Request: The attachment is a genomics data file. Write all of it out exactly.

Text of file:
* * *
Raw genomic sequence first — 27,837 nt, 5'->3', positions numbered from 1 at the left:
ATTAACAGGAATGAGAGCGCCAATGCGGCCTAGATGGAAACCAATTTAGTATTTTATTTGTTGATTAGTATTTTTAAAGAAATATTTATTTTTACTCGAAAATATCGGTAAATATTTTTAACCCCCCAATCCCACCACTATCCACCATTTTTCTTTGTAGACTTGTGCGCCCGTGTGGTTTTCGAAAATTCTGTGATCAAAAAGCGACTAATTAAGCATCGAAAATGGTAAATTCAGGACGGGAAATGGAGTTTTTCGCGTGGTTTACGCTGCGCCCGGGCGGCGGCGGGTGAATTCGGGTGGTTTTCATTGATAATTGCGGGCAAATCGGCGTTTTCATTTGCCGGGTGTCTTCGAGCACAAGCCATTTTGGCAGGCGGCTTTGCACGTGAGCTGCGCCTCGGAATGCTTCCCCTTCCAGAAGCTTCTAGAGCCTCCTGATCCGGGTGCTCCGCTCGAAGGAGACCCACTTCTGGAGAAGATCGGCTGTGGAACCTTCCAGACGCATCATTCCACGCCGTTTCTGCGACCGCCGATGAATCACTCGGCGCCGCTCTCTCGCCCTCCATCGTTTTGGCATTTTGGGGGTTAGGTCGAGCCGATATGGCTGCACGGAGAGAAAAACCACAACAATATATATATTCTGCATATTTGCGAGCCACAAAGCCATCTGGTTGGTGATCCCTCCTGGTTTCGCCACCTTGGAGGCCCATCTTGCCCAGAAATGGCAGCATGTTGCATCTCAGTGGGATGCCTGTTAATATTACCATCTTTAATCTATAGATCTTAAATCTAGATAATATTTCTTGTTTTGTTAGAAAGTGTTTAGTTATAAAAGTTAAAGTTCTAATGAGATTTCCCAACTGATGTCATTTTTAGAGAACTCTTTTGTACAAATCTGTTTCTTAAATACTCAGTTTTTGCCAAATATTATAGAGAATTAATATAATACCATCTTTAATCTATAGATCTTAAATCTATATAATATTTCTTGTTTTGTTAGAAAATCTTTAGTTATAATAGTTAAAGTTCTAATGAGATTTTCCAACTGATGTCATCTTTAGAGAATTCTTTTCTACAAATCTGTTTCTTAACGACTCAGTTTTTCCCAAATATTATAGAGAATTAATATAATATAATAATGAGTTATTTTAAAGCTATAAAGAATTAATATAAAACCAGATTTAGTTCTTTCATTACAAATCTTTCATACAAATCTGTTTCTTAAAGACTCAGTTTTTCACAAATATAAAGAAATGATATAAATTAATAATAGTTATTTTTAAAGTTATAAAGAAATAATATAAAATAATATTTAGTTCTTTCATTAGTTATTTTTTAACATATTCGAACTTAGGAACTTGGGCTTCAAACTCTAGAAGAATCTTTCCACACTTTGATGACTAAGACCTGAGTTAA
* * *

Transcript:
Raw genomic sequence first — 27,837 nt, 5'->3', positions numbered from 1 at the left:
ATTAACAGGAATGAGAGCGCCAATGCGGCCTAGATGGAAACCAATTTAGTATTTTATTTGTTGATTAGTATTTTTAAAGAAATATTTATTTTTACTCGAAAATATCGGTAAATATTTTTAACCCCCCAATCCCACCACTATCCACCATTTTTCTTTGTAGACTTGTGCGCCCGTGTGGTTTTCGAAAATTCTGTGATCAAAAAGCGACTAATTAAGCATCGAAAATGGTAAATTCAGGACGGGAAATGGAGTTTTTCGCGTGGTTTACGCTGCGCCCGGGCGGCGGCGGGTGAATTCGGGTGGTTTTCATTGATAATTGCGGGCAAATCGGCGTTTTCATTTGCCGGGTGTCTTCGAGCACAAGCCATTTTGGCAGGCGGCTTTGCACGTGAGCTGCGCCTCGGAATGCTTCCCCTTCCAGAAGCTTCTAGAGCCTCCTGATCCGGGTGCTCCGCTCGAAGGAGACCCACTTCTGGAGAAGATCGGCTGTGGAACCTTCCAGACGCATCATTCCACGCCGTTTCTGCGACCGCCGATGAATCACTCGGCGCCGCTCTCTCGCCCTCCATCGTTTTGGCATTTTGGGGGTTAGGTCGAGCCGATATGGCTGCACGGAGAGAAAAACCACAACAATATATATATTCTGCATATTTGCGAGCCACAAAGCCATCTGGTTGGTGATCCCTCCTGGTTTCGCCACCTTGGAGGCCCATCTTGCCCAGAAATGGCAGCATGTTGCATCTCAGTGGGATGCCTGTTAATATTACCATCTTTAATCTATAGATCTTAAATCTAGATAATATTTCTTGTTTTGTTAGAAAGTGTTTAGTTATAAAAGTTAAAGTTCTAATGAGATTTCCCAACTGATGTCATTTTTAGAGAACTCTTTTGTACAAATCTGTTTCTTAAATACTCAGTTTTTGCCAAATATTATAGAGAATTAATATAATACCATCTTTAATCTATAGATCTTAAATCTATATAATATTTCTTGTTTTGTTAGAAAATCTTTAGTTATAATAGTTAAAGTTCTAATGAGATTTTCCAACTGATGTCATCTTTAGAGAATTCTTTTCTACAAATCTGTTTCTTAACGACTCAGTTTTTCCCAAATATTATAGAGAATTAATATAATATAATAATGAGTTATTTTAAAGCTATAAAGAATTAATATAAAACCAGATTTAGTTCTTTCATTACAAATCTTTCATACAAATCTGTTTCTTAAAGACTCAGTTTTTCACAAATATAAAGAAATGATATAAATTAATAATAGTTATTTTTAAAGTTATAAAGAAATAATATAAAATAATATTTAGTTCTTTCATTAGTTATTTTTTAACATATTCGAACTTAGGAACTTGGGCTTCAAACTCTAGAAGAATCTTTCCACACTTTGATGACTAAGACCTGAGTTAA